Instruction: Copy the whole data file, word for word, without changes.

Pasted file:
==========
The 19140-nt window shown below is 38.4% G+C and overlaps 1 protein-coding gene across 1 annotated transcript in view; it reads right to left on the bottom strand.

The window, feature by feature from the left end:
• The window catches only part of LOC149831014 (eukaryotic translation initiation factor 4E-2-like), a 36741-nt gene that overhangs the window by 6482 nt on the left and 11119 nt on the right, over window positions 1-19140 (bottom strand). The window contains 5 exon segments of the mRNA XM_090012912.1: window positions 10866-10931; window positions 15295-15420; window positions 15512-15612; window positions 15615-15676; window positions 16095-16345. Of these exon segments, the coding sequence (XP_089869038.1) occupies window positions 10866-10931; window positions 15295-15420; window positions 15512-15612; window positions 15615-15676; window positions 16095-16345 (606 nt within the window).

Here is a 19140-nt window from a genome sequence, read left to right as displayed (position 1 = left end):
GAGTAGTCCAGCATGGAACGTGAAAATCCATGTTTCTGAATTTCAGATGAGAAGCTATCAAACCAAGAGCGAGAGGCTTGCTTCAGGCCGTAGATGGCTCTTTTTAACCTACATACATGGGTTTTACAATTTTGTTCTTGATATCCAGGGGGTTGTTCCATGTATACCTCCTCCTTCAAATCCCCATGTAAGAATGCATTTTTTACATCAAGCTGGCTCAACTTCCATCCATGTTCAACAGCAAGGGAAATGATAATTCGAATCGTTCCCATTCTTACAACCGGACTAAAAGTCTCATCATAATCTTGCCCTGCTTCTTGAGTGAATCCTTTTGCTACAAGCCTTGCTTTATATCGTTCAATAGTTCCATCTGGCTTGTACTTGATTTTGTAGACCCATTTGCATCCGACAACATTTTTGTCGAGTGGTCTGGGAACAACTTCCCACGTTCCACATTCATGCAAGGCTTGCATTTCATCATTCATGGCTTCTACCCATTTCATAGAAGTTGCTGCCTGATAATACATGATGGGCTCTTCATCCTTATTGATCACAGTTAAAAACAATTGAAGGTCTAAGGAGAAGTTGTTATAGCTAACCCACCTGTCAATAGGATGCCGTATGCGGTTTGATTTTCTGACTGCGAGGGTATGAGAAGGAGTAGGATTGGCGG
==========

The 19140-nt window shown below is 38.4% G+C and overlaps 1 protein-coding gene across 1 annotated transcript in view; it reads right to left on the bottom strand.

The window, feature by feature from the left end:
• The window catches only part of LOC149831014 (eukaryotic translation initiation factor 4E-2-like), a 36741-nt gene that overhangs the window by 6482 nt on the left and 11119 nt on the right, over window positions 1-19140 (bottom strand). The window contains 5 exon segments of the mRNA XM_090012912.1: window positions 10866-10931; window positions 15295-15420; window positions 15512-15612; window positions 15615-15676; window positions 16095-16345. Of these exon segments, the coding sequence (XP_089869038.1) occupies window positions 10866-10931; window positions 15295-15420; window positions 15512-15612; window positions 15615-15676; window positions 16095-16345 (606 nt within the window).

Here is a 19140-nt window from a genome sequence, read left to right as displayed (position 1 = left end):
GAGTAGTCCAGCATGGAACGTGAAAATCCATGTTTCTGAATTTCAGATGAGAAGCTATCAAACCAAGAGCGAGAGGCTTGCTTCAGGCCGTAGATGGCTCTTTTTAACCTACATACATGGGTTTTACAATTTTGTTCTTGATATCCAGGGGGTTGTTCCATGTATACCTCCTCCTTCAAATCCCCATGTAAGAATGCATTTTTTACATCAAGCTGGCTCAACTTCCATCCATGTTCAACAGCAAGGGAAATGATAATTCGAATCGTTCCCATTCTTACAACCGGACTAAAAGTCTCATCATAATCTTGCCCTGCTTCTTGAGTGAATCCTTTTGCTACAAGCCTTGCTTTATATCGTTCAATAGTTCCATCTGGCTTGTACTTGATTTTGTAGACCCATTTGCATCCGACAACATTTTTGTCGAGTGGTCTGGGAACAACTTCCCACGTTCCACATTCATGCAAGGCTTGCATTTCATCATTCATGGCTTCTACCCATTTCATAGAAGTTGCTGCCTGATAATACATGATGGGCTCTTCATCCTTATTGATCACAGTTAAAAACAATTGAAGGTCTAAGGAGAAGTTGTTATAGCTAACCCACCTGTCAATAGGATGCCGTATGCGGTTTGATTTTCTGACTGCGAGGGTATGAGAAGGAGTAGGATTGGCGG